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Saying Something 'That Is Us': The Villalobos Brothers Raise Their Voices

From left: Alberto Villalobos, Humberto Flores, Luis Villalobos and Ernesto Villalobos of the Villalobos Brothers. Their latest album, <em>Somos</em>, is out now.
Mariana Osorio
Courtesy of the artist
From left: Alberto Villalobos, Humberto Flores, Luis Villalobos and Ernesto Villalobos of the Villalobos Brothers. Their latest album, Somos, is out now.

As young men, the sons of the Villalobos family in rural Veracruz, Mexico embarked on separate paths — at least, geographically. One by one, the three violin-playing brothers left their hometown of Xalapa to study classical music abroad. Ernesto, the oldest of the three, went to study at the Manhattan School of Music. Alberto, the middle brother, went to the Royal Conservatory of Brussels and finally Luis, the youngest, went to the Hochschule für Musik in Freiburg, Germany.

But after years of studying the classics apart, Ernesto, Alberto and Luis came back together to create their own music. Nowadays, the trio — along with Humberto Flores, their friend since childhood and the band's guitarist since 2011 — write and perform as the Villalobos Brothers. The group's latest album, Somos, out now, showcases the siblings' uniquely pointed voice, one that draws on their travels, but is rooted in their home. The album captures a detour from the classical music world in favor of embracing the sounds of their childhood.

The Villalobos Brothers first reunited to make original music in the early 2000s at the request of Ernesto, who had lined them up a surreal gig — playing a benefit concert at Carnegie Hall. Since then, they've stuck together and their writing has become influenced by the folk music they grew up with in Veracruz.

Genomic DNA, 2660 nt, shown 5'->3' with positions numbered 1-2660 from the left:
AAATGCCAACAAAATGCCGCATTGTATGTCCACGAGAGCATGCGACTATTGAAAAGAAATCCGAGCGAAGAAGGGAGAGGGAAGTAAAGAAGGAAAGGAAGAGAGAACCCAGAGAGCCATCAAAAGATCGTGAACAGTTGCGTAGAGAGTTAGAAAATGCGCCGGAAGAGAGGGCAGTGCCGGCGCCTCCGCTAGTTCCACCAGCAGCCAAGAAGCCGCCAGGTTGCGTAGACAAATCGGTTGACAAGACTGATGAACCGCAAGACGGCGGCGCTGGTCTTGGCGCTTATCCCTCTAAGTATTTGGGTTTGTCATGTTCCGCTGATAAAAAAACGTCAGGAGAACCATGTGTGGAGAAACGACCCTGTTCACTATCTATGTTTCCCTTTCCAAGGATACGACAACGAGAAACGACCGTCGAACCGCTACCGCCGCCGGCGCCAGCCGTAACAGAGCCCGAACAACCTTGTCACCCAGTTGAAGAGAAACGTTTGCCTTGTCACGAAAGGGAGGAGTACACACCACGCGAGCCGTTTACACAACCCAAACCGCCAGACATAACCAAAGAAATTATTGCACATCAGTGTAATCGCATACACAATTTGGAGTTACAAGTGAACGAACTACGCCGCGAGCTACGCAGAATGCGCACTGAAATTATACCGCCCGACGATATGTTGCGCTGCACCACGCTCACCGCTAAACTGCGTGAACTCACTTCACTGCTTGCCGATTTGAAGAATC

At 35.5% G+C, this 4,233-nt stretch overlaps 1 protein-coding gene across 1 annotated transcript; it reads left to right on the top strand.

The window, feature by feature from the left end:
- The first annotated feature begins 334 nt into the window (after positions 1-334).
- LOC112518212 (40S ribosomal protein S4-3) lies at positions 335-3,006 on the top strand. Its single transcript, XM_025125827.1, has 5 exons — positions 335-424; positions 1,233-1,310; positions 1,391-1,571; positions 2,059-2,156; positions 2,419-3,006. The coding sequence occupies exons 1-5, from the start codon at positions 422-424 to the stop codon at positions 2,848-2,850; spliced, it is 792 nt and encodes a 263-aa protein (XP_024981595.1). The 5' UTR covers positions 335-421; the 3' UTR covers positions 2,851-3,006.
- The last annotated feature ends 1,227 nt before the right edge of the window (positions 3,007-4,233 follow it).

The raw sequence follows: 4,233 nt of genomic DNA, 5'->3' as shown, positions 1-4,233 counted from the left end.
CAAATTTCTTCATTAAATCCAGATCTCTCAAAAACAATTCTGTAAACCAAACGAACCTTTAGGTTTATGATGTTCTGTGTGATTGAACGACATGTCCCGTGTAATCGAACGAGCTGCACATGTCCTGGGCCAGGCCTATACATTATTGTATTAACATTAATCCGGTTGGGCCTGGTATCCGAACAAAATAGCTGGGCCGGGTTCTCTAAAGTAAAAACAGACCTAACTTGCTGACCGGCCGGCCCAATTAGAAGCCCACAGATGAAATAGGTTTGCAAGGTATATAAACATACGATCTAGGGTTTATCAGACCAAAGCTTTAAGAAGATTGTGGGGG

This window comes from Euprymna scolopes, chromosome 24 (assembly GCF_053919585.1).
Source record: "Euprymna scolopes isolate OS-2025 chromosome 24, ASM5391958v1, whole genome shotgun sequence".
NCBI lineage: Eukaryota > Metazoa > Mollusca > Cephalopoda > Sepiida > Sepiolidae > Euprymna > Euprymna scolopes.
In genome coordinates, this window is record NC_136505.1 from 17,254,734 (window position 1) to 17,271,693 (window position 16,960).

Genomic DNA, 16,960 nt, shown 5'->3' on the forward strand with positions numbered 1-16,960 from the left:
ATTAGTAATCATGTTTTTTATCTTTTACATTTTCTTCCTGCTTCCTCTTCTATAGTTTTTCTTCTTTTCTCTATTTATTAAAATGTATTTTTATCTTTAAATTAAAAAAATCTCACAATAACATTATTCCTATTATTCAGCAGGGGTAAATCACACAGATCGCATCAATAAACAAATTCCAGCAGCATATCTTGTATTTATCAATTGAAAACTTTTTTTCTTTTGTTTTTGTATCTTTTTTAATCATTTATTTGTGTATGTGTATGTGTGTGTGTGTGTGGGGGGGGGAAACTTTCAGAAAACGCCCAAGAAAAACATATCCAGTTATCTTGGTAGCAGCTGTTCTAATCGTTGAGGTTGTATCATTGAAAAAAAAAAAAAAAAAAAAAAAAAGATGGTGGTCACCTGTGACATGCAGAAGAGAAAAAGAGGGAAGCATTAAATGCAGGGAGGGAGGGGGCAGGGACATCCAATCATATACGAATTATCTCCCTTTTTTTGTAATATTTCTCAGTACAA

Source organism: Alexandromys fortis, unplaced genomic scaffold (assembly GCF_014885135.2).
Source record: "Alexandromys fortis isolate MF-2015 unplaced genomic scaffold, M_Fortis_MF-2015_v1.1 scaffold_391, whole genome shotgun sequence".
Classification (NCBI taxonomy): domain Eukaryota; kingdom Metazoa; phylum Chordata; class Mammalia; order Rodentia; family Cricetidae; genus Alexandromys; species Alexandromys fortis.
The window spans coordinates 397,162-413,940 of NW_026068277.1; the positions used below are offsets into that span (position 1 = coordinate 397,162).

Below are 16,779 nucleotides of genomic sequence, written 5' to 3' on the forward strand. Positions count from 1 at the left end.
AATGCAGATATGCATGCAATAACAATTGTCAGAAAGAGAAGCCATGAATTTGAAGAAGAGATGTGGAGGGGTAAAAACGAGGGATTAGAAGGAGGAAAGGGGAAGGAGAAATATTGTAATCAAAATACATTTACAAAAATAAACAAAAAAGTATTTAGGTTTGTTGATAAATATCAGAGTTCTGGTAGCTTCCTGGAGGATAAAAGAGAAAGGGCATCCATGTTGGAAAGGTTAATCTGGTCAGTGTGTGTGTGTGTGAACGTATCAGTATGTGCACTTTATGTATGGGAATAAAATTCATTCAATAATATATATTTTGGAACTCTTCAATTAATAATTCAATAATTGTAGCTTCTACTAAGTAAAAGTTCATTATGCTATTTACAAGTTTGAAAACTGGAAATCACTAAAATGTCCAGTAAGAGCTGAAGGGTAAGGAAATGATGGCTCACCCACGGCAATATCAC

"Our grandmother was a folk musician," Ernesto explains. "She was able to pass this love for traditional Mexican music, and to invite us to open the world beyond the classical music that we were learning."

On his end, Alberto says that he had previously felt conflicted devoting his time to music by mostly white, male classical composers. "I didn't see myself represented," he says. "So I started going back to my roots and this is where my grandma started playing a huge role. All her teachings kind of came back to my mind."

Luis adds that he had never been satisfied with simply interpreting other artists' work. "Even if it's wonderful, wonderful music that we were learning from a very early age, we all have this desire to find our voices, and to say something that is unique, and that is us," he says.

The youngest Villalobos brother also explains the band's path as an authentic representation of the members' inner artistic search. "That means putting our creativity and our music to the service of higher causes, of real issues affecting real people in the world," he says.

The Villalobos Brothers' music stands as a testament to that commitment. The group named an earlier album, Aliens of Extraordinary Ability, after the members' initial U.S. visa category. The themes on Somos though are a bit broader than the themes on that 2012 record, but still characteristically political. The song "Xalapa Bang!" speaks passionately against police brutality and government corruption. The song "Hombres de Arcilla" is dedicated to the families of the 43 college students who were kidnapped and killed in Iguala, Mexico in 2014. And the album's title track "Somos," which translates into "We Are," works to foster widespread compassion.

Reflecting on the anti-immigrant sentiment that has recently escalated in the United States, Luis shares his own, and the Villalabos Brothers', particular compassionate approach through art.

"We are willing to expand our definition of who we are, and to embrace people that we disagree with to try to share our vision, and try to enrich their lives with our music," Luis says of the current political climate. "Through tolerance, to show them that immigrants and Latinos and Mexicans are capable of so much beauty and so much more than what they have thought so far."

Web intern Rosalind Faulkner contributed to the digital version of this story. Listen to the full aired interview at the audio link.

Copyright 2021 NPR. To see more, visit https://www.npr.org.

Over two decades of journalism, Audie Cornish has become a recognized and trusted voice on the airwaves as co-host of NPR's flagship news program, All Things Considered.
Art Silverman has been with NPR since 1978. He came to NPR after working for six years at a daily newspaper in Claremont, New Hampshire.